Yes, It's Matt Damon
Where are the six-pack abs? The bulging biceps? PEOPLE's reigning Sexiest Man Alive lets his looks (temporarily) go.
An 18-oz. steak swimming in Grand Marnier au poivre sauce. Sweet potato pancakes with crème fraîche. A filet mignon--and a pork tenderloin and a Caesar salad with shrimp. What on earth is Matt Damon--who has ordered the above meals recently at Miami restaurants--trying to do? Get fat?
Well, yes, actually. In his newest film, The Informant, the actor plays a schlubby corporate executive--and, as these pictures show, "he always physically embodies his characters," says Shawn Stallworth, who trained him for The Bourne Supremacy.
One hopes the 5'11", normally-155-lb. star is enjoying this transformation a bit more than, say, his 40-lb. weight loss for 1996's Courage Under Fire. "People look at the character and think he's haunted," Damon said at the time. "But all I was thinking was, 'I want a cheeseburger.'" Damon's weight-gain diet for the film (out next year) includes bagels and eggs for breakfast.
Turning to more professional issues, De Niro said he would like to make two sequels to CIA Cold War drama "The Good Shepherd" -- one bringing the action forward from 1961 to 1989, the other following its hero, Edward Wilson (Matt Damon), up to the present day.
Although he is not currently working on research for the concluding parts of an eventual trilogy, De Niro said being in central Europe offered a good opportunity to begin thinking about the material.
"I had not been planning to do research on that while here, but it is a good idea," he said.
Last weekend I had a chance to talk to Lloyd Levin, one of the producers of United 93 and of Paul Greengrass' new movie, Green Zone, which reteams the director with his Bourne star, Matt Damon. I asked him if he was concerned about the perception that Iraq movies don't do that well at the box office, and Lloyd told me something that I think sets this film about from the Redacteds, the Renditions and In the Valley of Elahs of the world: Greengrass is bringing the sensibility of the Bourne films to this movie. This film will be a thriller, an exciting movie as well as the kind of cinematic journalism that Greengrass did so well with United 93 and Bloody Sunday.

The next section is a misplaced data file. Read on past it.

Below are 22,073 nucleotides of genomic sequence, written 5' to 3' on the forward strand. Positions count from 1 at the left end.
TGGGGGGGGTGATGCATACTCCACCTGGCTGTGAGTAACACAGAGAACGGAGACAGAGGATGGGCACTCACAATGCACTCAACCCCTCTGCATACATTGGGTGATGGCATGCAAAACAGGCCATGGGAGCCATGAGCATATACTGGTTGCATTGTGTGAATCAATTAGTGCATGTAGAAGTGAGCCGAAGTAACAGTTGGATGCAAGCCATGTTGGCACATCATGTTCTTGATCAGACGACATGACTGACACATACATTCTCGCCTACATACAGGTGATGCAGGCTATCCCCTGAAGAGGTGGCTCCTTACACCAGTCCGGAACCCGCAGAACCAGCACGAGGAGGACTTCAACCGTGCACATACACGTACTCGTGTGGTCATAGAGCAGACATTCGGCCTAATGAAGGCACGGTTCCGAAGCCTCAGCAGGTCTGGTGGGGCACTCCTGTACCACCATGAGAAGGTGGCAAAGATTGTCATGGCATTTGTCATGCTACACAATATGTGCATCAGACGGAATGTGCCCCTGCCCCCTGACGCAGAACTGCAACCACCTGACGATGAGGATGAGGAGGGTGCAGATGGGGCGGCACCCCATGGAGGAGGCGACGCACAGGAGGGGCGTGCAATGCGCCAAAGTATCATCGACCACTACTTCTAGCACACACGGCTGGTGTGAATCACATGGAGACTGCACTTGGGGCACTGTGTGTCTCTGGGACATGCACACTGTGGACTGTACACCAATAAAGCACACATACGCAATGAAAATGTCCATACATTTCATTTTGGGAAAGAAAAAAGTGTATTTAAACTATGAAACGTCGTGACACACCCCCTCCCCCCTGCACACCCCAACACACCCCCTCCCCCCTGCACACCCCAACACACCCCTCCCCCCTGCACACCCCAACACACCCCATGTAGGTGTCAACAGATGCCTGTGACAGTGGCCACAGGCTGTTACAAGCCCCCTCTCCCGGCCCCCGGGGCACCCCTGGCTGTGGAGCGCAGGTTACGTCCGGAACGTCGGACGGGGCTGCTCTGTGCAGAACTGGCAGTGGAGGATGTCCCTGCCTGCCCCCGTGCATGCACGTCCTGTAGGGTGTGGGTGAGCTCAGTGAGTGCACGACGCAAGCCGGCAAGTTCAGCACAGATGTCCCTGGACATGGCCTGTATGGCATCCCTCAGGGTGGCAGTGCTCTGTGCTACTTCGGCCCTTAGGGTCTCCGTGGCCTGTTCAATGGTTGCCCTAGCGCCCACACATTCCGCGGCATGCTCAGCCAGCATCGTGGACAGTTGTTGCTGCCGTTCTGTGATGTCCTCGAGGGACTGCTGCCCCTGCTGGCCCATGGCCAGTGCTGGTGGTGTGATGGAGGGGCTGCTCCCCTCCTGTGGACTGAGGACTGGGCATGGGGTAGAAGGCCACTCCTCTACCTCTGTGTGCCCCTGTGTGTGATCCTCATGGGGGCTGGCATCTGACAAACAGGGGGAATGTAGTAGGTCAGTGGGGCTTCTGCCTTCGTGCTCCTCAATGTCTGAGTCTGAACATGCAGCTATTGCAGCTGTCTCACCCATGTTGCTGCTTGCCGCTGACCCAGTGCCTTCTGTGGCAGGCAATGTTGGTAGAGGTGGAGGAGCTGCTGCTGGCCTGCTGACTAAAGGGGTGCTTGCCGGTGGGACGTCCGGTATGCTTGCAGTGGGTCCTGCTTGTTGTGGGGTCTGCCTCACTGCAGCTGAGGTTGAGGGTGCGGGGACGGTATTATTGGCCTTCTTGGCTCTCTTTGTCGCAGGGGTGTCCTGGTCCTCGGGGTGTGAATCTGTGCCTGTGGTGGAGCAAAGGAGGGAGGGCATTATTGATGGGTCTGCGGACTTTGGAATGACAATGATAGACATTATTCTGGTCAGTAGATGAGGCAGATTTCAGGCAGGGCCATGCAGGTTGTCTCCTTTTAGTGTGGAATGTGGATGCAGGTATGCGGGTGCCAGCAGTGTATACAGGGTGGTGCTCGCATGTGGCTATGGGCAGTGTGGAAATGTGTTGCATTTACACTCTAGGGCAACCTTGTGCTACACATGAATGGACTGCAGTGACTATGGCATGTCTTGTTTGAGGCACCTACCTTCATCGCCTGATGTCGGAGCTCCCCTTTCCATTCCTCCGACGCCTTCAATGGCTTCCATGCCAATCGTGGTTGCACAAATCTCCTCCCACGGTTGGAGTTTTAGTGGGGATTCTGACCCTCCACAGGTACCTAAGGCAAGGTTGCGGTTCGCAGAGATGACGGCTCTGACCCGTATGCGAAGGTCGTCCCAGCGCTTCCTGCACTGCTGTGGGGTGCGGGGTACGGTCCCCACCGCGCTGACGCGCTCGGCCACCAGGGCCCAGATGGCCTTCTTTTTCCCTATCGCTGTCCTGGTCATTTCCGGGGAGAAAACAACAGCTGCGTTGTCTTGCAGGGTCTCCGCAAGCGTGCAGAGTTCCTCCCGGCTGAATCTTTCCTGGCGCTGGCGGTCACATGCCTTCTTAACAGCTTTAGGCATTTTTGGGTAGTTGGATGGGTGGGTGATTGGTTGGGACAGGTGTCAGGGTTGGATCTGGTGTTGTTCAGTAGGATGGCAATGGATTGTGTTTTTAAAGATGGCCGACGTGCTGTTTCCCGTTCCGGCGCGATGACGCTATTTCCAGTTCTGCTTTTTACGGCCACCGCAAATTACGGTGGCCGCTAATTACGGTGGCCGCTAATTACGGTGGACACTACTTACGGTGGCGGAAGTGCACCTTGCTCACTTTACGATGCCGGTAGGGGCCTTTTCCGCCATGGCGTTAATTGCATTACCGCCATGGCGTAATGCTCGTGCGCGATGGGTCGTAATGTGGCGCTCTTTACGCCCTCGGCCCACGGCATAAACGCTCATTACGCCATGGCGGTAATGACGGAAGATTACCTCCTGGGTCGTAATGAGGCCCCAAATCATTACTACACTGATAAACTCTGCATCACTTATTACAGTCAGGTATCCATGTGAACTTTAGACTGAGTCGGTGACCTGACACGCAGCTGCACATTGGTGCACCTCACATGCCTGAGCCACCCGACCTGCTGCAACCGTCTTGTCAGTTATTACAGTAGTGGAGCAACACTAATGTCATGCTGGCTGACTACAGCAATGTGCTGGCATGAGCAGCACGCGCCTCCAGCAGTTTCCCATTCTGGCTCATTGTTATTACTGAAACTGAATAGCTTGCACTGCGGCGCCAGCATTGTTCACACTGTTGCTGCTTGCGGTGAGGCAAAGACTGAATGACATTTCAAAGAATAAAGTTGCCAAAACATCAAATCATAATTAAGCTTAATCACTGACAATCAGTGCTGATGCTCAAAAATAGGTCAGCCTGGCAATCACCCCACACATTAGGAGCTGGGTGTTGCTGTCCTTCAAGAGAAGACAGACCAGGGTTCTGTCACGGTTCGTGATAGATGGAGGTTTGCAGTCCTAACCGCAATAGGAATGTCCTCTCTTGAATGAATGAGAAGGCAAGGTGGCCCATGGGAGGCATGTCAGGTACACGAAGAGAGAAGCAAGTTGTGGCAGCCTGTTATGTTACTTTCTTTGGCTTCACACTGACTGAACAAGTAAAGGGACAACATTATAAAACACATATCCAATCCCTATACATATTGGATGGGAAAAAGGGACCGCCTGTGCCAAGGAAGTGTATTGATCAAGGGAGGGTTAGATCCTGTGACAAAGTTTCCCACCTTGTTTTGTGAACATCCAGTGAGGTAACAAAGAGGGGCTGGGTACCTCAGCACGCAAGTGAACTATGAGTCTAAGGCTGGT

Isaacs: I also found working with Paul Greengrass terrifying even though he’s an old friend of mine and we worked together years ago. My part in Green Zone was arranged very spontaneously and all I knew was that there was a script by an award-winning screenwriter and that Paul, the writers and the actors, were revising it constantly.
I arrived in Morocco and was thrown into a helicopter in army gear with real ex-marines and soldiers just back from Iraq, and was told to jump out of the helicopter and take Matt Damon prisoner, or something like that. Paul creates a real situation with as many real people as he can get and creates chaos, drama and suspects, and expects you to improvise your way through it, and then wants it different every time. It was both physically and mentally challenging, and I really enjoyed it.